flatmates shared home switzerland internet streaming tv mobile telecom guide

A Guide to Internet, Streaming, TV, and Mobile Plans for Flatmates in Switzerland

September 1, 2023 - Ralf Beyeler

Do you and your roommates want to use mobile phones, home Internet, and TV? This moneyland.ch guide explains what you should pay attention to.

If you want to use home Internet, streaming services, TV, and mobile phones in your shared home, there are a number of points to consider. Here, moneyland.ch offers important telecom tips for flatmates. 

1. Home Internet for flatmates

Today, having a fast Internet connection is often very important for shared homes. These are the points to consider when choosing a home Internet plan:

  • Who is the contractual partner? An Internet plan can only be subscribed to by just one person in your shared home. It is not possible to jointly subscribe to a home Internet contract together. One person will have to sign up for the Internet plan that will be shared by all flatmates. Normally, you all make an agreement by which the cost is divided between all flatmates, who pass on the money they owe to the person who has the subscription.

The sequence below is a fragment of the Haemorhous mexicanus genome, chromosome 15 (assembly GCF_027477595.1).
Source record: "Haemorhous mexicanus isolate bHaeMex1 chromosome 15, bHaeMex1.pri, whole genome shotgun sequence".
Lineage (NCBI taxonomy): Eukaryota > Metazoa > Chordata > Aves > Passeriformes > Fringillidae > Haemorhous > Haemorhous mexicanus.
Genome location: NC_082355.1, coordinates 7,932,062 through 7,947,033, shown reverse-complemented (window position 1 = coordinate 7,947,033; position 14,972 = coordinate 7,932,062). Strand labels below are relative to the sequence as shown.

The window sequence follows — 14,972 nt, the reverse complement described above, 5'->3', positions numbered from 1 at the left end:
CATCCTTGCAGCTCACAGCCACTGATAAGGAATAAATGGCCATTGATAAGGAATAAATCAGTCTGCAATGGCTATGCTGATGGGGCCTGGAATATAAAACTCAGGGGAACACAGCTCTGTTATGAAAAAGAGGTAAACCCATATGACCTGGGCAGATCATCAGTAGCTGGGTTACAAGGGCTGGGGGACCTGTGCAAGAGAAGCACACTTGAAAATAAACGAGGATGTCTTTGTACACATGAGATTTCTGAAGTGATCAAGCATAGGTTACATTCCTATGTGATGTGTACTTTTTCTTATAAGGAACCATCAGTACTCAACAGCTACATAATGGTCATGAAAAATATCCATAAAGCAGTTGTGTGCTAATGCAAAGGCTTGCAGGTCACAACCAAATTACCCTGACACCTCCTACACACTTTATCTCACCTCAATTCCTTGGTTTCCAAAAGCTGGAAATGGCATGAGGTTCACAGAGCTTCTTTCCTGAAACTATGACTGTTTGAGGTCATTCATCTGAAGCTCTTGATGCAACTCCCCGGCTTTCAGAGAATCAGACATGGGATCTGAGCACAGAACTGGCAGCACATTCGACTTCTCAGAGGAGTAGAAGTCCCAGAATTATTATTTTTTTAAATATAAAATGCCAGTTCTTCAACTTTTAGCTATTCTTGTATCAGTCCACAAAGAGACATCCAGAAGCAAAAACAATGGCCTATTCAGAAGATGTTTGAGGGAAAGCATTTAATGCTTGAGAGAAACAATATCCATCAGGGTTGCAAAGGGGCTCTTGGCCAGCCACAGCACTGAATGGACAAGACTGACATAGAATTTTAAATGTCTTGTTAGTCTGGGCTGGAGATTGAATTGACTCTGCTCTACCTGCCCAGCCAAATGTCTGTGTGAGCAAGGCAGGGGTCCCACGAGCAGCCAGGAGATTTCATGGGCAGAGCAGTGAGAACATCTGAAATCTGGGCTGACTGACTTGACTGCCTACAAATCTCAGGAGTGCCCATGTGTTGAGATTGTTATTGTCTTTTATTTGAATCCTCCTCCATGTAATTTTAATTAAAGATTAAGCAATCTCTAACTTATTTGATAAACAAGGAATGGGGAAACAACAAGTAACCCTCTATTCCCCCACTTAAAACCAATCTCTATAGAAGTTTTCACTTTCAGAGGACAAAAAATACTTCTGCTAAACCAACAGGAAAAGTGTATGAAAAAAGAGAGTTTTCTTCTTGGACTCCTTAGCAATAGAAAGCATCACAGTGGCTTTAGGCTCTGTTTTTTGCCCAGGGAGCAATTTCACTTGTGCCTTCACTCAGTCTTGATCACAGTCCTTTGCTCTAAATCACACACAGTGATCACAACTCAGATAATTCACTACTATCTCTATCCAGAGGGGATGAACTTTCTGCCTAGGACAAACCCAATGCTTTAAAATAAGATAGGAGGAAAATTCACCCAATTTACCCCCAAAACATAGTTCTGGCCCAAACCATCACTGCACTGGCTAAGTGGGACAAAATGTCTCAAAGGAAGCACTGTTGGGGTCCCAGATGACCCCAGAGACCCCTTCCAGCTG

• What happens when the contractual partner moves out? The easiest thing to do if the person who signed up for the home Internet plan moves out of your shared home is for one of the remaining flatmates to take over the contract. In the event that the person who’s moving out wants to keep the existing contract to use for their future home, then one of the remaining flatmates will have to sign up for a brand-new Internet plan for your shared home.
  • How fast should our Internet connection be? You should get a plan with an Internet speed that divides into between 20 and 60 Mbps per flatmate, depending on your shared home’s needs and what you all use the Internet for. A 1 Gbps home Internet connection is sufficient for most shared homes. But you should be aware that in many cases, the actual speeds you get are slower than the advertised maximum speed, and factor this into your calculation.
  • Which kind of connection works best for shared homes? While optical fiber connections (recognizable by their OTO sockets) normally run more or less problem-free, Internet plans that use coaxial networks (cable) and telephone lines are often much slower than their advertised speeds. Ask your prospective Internet service provider about the speeds you can actually expect in practice. You can also see which speeds you can expect at your address in the home Internet plan comparison on moneyland.ch, if the information is available.